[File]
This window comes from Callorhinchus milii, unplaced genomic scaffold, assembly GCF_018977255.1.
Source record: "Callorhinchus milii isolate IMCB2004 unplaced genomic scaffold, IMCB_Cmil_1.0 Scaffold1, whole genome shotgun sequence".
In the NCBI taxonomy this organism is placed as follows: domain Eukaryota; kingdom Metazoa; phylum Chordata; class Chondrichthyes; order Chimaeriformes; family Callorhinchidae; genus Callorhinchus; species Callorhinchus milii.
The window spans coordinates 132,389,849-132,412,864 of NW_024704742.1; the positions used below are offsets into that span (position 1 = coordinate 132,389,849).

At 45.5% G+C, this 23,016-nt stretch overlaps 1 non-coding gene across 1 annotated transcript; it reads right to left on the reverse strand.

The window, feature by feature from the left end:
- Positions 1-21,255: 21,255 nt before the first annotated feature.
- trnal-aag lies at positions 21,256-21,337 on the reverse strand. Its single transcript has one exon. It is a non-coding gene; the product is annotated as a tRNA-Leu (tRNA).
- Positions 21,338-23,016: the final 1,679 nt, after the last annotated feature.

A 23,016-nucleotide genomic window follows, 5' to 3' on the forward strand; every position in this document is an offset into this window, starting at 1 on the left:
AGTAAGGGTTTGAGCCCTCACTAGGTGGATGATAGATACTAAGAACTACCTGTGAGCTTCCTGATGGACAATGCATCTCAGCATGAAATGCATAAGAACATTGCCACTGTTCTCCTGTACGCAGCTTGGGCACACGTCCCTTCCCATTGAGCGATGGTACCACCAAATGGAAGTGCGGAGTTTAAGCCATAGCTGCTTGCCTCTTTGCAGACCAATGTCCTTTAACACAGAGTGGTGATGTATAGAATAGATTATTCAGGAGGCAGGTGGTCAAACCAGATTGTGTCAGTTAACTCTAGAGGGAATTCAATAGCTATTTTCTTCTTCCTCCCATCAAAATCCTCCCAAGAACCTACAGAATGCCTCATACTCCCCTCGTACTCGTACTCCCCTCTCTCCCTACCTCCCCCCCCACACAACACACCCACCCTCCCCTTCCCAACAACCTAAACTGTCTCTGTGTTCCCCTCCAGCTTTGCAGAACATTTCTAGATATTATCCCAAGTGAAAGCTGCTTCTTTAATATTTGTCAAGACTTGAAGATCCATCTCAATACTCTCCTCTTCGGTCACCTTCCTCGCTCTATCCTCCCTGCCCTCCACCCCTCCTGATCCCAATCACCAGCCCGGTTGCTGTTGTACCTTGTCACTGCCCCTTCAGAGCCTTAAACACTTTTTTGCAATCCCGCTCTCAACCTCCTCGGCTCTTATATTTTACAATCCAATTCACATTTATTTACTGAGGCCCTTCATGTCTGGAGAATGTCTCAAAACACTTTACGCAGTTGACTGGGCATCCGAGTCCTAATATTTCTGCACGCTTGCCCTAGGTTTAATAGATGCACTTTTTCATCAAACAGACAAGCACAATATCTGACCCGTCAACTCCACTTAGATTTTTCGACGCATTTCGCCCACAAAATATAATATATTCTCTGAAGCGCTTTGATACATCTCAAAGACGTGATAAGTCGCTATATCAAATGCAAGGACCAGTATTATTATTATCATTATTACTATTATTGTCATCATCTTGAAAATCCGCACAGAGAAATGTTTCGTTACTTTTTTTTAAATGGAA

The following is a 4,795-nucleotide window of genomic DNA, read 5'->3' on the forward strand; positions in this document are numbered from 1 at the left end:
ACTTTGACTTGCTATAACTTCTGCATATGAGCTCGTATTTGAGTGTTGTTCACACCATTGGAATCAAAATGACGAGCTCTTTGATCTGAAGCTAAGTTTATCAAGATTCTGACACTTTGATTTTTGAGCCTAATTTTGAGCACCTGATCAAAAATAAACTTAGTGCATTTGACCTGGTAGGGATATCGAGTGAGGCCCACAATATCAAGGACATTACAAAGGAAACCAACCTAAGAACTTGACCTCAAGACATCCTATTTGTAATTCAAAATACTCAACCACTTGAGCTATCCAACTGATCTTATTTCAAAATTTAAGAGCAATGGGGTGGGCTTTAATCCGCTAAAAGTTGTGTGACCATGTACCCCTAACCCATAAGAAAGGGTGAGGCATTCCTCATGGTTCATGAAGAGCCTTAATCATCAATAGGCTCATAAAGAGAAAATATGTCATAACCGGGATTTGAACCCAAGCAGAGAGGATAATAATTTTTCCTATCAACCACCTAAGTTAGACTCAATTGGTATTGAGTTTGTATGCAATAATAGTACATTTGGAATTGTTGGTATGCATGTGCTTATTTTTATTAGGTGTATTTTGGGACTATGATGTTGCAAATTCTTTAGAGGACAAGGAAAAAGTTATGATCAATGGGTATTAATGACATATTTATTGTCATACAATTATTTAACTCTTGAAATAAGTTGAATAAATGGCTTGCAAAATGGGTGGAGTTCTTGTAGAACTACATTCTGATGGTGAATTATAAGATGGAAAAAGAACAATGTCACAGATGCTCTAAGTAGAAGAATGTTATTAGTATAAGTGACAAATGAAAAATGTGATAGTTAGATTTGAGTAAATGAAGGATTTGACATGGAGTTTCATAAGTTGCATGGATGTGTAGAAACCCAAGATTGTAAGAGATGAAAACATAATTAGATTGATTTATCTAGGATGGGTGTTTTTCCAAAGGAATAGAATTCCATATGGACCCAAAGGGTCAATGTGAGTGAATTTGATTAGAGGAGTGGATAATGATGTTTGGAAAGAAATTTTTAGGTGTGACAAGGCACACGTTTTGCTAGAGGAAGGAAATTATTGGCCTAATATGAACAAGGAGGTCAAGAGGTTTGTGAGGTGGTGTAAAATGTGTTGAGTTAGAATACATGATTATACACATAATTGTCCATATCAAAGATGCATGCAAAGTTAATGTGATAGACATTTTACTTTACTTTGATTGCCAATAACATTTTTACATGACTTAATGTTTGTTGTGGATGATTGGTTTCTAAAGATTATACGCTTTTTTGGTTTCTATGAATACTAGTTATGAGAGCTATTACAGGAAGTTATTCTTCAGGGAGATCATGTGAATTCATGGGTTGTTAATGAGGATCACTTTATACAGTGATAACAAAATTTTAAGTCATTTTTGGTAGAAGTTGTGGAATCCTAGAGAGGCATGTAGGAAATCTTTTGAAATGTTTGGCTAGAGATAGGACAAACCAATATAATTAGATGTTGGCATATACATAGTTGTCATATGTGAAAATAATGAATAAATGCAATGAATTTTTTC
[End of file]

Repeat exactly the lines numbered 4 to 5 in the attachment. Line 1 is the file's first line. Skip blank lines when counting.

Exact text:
The window spans coordinates 132,389,849-132,412,864 of NW_024704742.1; the positions used below are offsets into that span (position 1 = coordinate 132,389,849).

At 45.5% G+C, this 23,016-nt stretch overlaps 1 non-coding gene across 1 annotated transcript; it reads right to left on the reverse strand.